This story appears in ESPN The Magazine's August 21 Fighting Issue. Subscribe today! Read it in Spanish here.
VLADIMIR GUERRERO JR. wedges himself into a plastic seat just outside the luxury suite at Marlins Park, two hot dogs on a paper plate in one hand, a Pepsi in the other. The 18-year-old pulls out his phone, its background set to his No. 27 jersey, and he scrolls through texts. It seems everyone wants a piece of him. Tonight is the first day of All-Star week, and Junior went 2-for-4 with two runs in the Futures Game. He was the youngest player on either roster. The game capped the announcement that he was being promoted to High-A Dunedin, Florida, his reward for the past three months in Lansing, Michigan, where Junior had carried a .409 on-base percentage with seven home runs and 21 doubles. Now Baseball America's new No. 2 prospect, Junior is not only taking the next step up the Blue Jays' ladder, but he's also beginning to burnish his legacy in baseball -- and at home.
From the back of the luxury suite, his father watches him, surrounded by friends and family from the Dominican Republic, California, New York and Florida. Despite the middle-aged paunch and the hair shaved close to his skull, Vladimir Guerrero looks younger than his 42 years. His beard hangs in a tight V off his chin. His arms are thick. When he walks the room, his gait still shows the athlete's high butt, the swaying shoulders, the wiggling hips. He takes a sip from a Corona and glances again at Junior and the tinted dreadlocks that brush against his shirt.
Is Vlad following Junior to Dunedin to watch his first game?
"No," the father says flatly.
Is he excited about his son's promotion?
Vlad shrugs, takes another pull from his bottle. He's proud of his son. Anyone who sees the barrage of celebratory posts on his social media knows that. But there's a competitive edge that keeps Vlad -- and his son -- from reveling too long in any of Junior's accomplishments. The father spent most of this century as one of the game's most dynamic players. So much of everything his son might hope to accomplish Vlad has already done.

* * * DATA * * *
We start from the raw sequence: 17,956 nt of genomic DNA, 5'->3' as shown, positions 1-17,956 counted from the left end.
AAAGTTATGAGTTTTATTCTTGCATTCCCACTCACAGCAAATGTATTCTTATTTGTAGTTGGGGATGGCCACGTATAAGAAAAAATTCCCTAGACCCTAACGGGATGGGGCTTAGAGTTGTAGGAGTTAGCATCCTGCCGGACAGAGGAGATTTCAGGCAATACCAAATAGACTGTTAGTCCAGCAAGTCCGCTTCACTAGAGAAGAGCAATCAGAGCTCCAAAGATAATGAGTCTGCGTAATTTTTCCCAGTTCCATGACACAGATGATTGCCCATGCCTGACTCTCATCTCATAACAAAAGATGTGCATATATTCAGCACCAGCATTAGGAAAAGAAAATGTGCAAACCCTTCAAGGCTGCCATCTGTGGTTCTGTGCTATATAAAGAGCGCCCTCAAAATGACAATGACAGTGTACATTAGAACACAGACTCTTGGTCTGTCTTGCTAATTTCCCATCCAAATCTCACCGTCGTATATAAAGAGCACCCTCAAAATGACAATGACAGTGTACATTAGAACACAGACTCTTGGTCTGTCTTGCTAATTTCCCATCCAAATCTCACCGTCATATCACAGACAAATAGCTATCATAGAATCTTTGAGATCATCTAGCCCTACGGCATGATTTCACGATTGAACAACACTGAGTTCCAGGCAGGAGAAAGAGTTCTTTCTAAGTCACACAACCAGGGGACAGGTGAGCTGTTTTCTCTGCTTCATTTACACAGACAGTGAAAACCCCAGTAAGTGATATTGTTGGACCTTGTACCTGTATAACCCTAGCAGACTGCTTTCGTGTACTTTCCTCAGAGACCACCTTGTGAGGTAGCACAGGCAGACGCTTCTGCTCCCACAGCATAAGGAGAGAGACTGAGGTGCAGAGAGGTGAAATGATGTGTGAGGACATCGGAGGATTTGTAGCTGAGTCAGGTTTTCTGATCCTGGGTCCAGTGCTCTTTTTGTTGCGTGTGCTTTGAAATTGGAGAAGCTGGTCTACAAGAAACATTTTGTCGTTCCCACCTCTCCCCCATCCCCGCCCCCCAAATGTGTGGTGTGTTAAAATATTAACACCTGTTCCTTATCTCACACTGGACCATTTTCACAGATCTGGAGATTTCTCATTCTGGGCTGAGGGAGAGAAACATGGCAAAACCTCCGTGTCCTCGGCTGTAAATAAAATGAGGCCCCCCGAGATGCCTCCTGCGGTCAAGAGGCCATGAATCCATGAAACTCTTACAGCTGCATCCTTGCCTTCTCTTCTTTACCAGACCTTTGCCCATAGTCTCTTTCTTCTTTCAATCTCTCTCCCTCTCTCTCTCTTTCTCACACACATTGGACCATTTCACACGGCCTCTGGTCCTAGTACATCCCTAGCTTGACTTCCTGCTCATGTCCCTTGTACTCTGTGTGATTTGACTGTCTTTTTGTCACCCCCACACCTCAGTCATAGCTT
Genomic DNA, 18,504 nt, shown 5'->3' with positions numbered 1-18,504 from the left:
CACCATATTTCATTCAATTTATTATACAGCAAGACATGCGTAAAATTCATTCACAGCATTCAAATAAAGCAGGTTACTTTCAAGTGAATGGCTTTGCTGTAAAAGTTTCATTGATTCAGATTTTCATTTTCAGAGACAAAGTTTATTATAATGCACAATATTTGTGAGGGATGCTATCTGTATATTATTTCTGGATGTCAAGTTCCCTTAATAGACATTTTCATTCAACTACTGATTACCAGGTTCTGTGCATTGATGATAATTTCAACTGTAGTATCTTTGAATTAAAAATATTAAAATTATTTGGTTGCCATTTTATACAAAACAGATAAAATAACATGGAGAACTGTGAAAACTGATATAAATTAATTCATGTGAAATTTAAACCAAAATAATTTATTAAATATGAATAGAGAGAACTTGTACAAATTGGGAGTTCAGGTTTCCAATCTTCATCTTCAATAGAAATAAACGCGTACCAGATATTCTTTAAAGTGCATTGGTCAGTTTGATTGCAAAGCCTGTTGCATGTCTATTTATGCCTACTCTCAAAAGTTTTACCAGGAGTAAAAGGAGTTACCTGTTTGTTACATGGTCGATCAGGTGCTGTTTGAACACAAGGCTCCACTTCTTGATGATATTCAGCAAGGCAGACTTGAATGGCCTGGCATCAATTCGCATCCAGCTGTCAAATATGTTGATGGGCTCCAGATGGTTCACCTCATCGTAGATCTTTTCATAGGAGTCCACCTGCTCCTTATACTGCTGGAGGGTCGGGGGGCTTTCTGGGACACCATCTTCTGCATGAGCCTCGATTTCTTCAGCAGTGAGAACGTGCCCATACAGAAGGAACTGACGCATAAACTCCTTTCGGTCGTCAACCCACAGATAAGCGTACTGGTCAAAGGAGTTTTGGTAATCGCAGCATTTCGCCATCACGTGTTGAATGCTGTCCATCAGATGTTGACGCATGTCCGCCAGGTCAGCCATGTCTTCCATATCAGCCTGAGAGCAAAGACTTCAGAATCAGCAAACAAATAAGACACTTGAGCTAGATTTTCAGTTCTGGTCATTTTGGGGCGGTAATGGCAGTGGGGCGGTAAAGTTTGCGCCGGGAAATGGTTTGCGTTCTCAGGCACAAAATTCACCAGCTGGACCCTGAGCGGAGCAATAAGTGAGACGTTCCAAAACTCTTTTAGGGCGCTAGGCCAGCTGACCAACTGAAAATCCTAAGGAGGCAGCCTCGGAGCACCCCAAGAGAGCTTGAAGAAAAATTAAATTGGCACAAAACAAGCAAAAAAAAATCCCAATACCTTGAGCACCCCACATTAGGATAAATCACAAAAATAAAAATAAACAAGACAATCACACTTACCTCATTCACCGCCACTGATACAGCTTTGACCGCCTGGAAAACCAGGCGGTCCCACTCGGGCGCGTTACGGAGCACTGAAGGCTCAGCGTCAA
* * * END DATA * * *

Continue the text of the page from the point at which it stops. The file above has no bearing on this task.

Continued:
"There's still a long way to go," Vlad finally says. "I'll be excited when he gets to the majors."
JUNIOR FIRST SWUNG his father's 32-ounce, 34-inch bat when he was 3. He hit his first home run on a big-league-sized field in his native Dominican Republic when he was 12. Four years later, he was one of the brightest baseball talents on an island overflowing with them, and the Blue Jays signed Junior to a $3.9 million bonus in 2015. Overnight, he became one of the richest teenagers in baseball and easily among its most anticipated.
But since he was a boy, people have wondered whether he could live up to his father's very large footprint. After he signed, even after a coach posted his impressive batting practice on YouTube, critics said his in-game stroke wouldn't be as prodigious as his father's. They questioned his arm -- definitely not like Dad's. They talked about his work ethic, or, rather, imagined the work ethic of a kid who grew up with everything. Could a young man with a famous and wealthy father be hungry enough to carve out a big league career? Would he even care?